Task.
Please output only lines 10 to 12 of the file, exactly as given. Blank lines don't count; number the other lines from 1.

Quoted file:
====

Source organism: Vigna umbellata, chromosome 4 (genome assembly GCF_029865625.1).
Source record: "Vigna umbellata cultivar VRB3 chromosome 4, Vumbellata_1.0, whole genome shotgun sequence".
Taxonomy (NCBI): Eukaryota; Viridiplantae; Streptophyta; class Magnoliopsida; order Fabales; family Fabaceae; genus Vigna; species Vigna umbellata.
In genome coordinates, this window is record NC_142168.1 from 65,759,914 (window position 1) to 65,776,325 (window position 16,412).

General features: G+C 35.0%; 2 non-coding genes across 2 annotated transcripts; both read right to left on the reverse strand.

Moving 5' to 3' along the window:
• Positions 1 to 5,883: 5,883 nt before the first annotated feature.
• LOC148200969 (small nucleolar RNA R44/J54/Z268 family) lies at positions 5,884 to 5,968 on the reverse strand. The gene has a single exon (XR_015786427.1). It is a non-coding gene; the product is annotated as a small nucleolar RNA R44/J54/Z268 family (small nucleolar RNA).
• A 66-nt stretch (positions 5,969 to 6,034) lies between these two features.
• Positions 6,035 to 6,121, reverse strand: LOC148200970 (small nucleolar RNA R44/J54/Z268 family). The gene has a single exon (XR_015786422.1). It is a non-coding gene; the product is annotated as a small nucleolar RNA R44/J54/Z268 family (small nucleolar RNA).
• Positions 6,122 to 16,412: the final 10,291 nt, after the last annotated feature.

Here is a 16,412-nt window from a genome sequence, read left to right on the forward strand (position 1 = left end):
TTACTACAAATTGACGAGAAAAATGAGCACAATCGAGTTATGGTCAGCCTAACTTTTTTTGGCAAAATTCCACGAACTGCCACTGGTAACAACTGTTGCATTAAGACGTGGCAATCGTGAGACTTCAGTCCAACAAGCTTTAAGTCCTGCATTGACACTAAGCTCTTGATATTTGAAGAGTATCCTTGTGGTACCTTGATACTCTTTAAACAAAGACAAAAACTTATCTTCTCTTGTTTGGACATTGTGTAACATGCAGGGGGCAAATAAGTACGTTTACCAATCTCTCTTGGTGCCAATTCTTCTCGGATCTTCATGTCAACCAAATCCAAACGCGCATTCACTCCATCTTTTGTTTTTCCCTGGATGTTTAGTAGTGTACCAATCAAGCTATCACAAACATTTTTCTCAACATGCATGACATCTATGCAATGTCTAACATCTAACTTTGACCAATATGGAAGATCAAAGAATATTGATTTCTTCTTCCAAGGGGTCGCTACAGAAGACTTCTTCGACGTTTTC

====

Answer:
• Positions 6,035 to 6,121, reverse strand: LOC148200970 (small nucleolar RNA R44/J54/Z268 family). The gene has a single exon (XR_015786422.1). It is a non-coding gene; the product is annotated as a small nucleolar RNA R44/J54/Z268 family (small nucleolar RNA).
• Positions 6,122 to 16,412: the final 10,291 nt, after the last annotated feature.

Here is a 16,412-nt window from a genome sequence, read left to right on the forward strand (position 1 = left end):